Pottery War Prompts Request for State Audit
BY JOHN CHAPPELL: STAFF WRITER
The pottery war may be heating up.
Linda A. Carlisle, secretary of the state Department of Cultural Resources (DCR), is asking the state auditor to check out complaints about the N.C. Pottery Center in Seagrove and has abandoned a state plan to take over its operation.
"Recent allegations about the department and its staff have been made by Mr. Phil Morgan and Mr. Don Hudson," Carlisle said in a June 26 letter. "Some of their e-mails have been widely circulated to you, to the community, press and elected officials. I take this situation very seriously, including the damage done to the reputation of staff and of the department."
Hudson, whose shop is in Sanford, has been heavily involved in the annual Sanford Pottery Festival, while Morgan has supported the long-running Seagrove Pottery Festival. It has been supporting another pottery center called The N.C. Museum of Traditional Pottery.
Hudson calls this competition "an exercise of raw political power" and an attempt to take the annual festival.
"Proof is available from DCR's own files that the department was complicit in the attempt to steal the Seagrove Pottery Festival and give it to the (N.C. Pottery) Center," Hudson said in an e-mail to The Pilot. "When this was exposed, DCR went nasty on Phil and me. Lies were told, to media, to legislators and to investigators."
At the present time, the N.C. Pottery Center (NCPC) is operated by volunteers on its Board of Directors, according to the board president, Dr. Linda Carnes-McNaughton.
"The center has been criticized by Seagrove potter Phil Morgan and Sanford potter Don Hudson," the board said in a prepared statement furnished by Carnes-McNaughton. "Their complaints have resulted in a request by Linda Carlisle, secretary of cultural resources, for the state auditor to review and address the allegations of Morgan and Hudson. The center is confident that the allegations will be shown to be baseless, and will cooperate with the review of the state auditor if requested to do so."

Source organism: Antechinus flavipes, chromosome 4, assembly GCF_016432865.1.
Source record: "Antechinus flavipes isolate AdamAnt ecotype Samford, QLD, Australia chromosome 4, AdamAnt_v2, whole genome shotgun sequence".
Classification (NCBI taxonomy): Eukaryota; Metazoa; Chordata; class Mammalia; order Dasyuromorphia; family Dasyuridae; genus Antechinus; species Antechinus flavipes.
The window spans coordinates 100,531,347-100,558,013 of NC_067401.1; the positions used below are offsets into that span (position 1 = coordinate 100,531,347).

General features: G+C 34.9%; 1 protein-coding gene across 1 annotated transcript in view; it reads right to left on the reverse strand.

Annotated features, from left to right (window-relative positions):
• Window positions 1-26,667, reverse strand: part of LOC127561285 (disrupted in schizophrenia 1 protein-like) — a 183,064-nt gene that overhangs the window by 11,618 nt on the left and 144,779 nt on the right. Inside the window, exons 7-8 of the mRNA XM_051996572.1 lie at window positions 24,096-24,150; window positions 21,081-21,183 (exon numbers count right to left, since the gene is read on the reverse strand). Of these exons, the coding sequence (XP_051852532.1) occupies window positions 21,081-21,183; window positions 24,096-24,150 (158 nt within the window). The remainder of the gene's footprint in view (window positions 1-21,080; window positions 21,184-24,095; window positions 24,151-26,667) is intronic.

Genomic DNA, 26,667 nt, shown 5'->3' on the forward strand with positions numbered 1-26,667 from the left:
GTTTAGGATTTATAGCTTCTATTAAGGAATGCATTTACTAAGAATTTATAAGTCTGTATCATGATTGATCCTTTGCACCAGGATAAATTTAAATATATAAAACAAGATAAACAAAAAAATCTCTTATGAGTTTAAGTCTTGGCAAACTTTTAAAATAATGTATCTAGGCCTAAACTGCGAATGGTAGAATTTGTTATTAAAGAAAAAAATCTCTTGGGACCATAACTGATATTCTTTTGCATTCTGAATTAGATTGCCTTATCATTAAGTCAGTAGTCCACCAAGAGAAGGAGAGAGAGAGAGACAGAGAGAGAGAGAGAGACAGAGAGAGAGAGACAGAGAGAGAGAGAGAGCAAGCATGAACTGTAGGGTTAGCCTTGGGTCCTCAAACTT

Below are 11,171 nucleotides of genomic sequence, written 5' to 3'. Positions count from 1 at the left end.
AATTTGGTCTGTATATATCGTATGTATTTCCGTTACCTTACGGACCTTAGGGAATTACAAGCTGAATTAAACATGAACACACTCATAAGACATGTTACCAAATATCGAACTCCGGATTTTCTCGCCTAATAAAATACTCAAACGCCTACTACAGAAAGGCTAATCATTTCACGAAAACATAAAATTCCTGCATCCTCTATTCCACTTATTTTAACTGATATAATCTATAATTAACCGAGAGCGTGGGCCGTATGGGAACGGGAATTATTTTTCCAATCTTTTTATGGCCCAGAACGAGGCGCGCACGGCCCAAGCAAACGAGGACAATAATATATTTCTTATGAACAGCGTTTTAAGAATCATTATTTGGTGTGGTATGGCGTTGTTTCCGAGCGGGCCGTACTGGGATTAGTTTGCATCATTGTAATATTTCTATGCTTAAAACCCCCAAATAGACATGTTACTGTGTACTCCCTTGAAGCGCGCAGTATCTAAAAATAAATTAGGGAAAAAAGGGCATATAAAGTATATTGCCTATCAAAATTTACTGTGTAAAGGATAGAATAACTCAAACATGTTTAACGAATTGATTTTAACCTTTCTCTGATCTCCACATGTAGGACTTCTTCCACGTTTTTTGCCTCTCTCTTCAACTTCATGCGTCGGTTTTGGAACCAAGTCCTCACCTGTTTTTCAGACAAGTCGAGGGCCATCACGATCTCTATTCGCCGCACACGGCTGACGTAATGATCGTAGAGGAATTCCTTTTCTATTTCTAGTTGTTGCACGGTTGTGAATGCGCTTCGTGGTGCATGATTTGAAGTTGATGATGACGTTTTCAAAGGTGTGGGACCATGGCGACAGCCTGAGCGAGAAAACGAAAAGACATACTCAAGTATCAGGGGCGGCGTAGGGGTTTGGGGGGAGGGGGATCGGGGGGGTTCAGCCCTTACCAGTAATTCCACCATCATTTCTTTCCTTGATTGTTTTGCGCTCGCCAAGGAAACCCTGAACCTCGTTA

Last year, following an anonymous request from a legislator, an audit by the state auditor's office gave the center "a resounding clean bill of health," the statement said, adding " this fact was not mentioned in the allegations."
Hudson has been searching public records for evidence he maintains is proof of his accusation of "an abusive attempt to use political power to steal the Seagrove Pottery Festival and give it to the center because the center wanted the proceeds for itself, and the state and the county wanted the center to have it "
He and Morgan say they have thousands of pages they received from the DCR that support their contention, but insist they don't oppose a state-run center in principle.
"Phil and I went to Raleigh to talk with DCR in March 2008," Hudson said. "We said we would support a state takeover of the center if it were, in fact, a real state takeover and not some sort of partnership between the state and those who had already driven the Pottery Center into a ditch that would allow them to remain in control while the state picked up all the expenses."
At present, Carlisle is backing away from a takeover of the N.C. Pottery Center by DCR.
"As you may know, the department had contemplated bringing the N.C. Pottery Center under its administration, to expand the state's folklife resources," Carlisle said in a letter to the center's board, which was also sent to members of the Seagrove community, arts programs and potters. "For a variety of reasons, including budget constraints and dissension by some potters in the Seagrove area, we elected to withdraw this initiative."
The NCPC has been audited on an annual basis, because it has to have spotless books and records to receive funding from grants and other sources, according to Carnes-McNaughton.
"We have to produce those documents to apply for grants," she said. "Our books are clear as water. Our purpose is to promote pottery throughout the state. The NCPC was audited last year by the state auditor Les Merritt and the results, made public, were that we have a clean bill of health."
As the center is a functioning nonprofit museum, it is normal practice for its board to apply for grants to augment its programs, events, exhibition and some operating costs, she said.
"We do this on a regular basis and have done so for 10 years of our operations," Carnes-McNaughton said in an e-mail to The Pilot on Thursday. "We have applied for and received grants from appropriate national, state, and county governmental agencies, as well as private foundations and corporations.
"Therefore, we are required to maintain accurate, up-to-date, financial records at all times. These records are also part of future grant applications as proof of normal operations and successful enterprises."
Hudson said he is happy about the audit.
"Phil Morgan and I tried repeatedly for most of this year to get Secretary Carlisle to order an investigation and gave her plenty of reasons to do so," he said.
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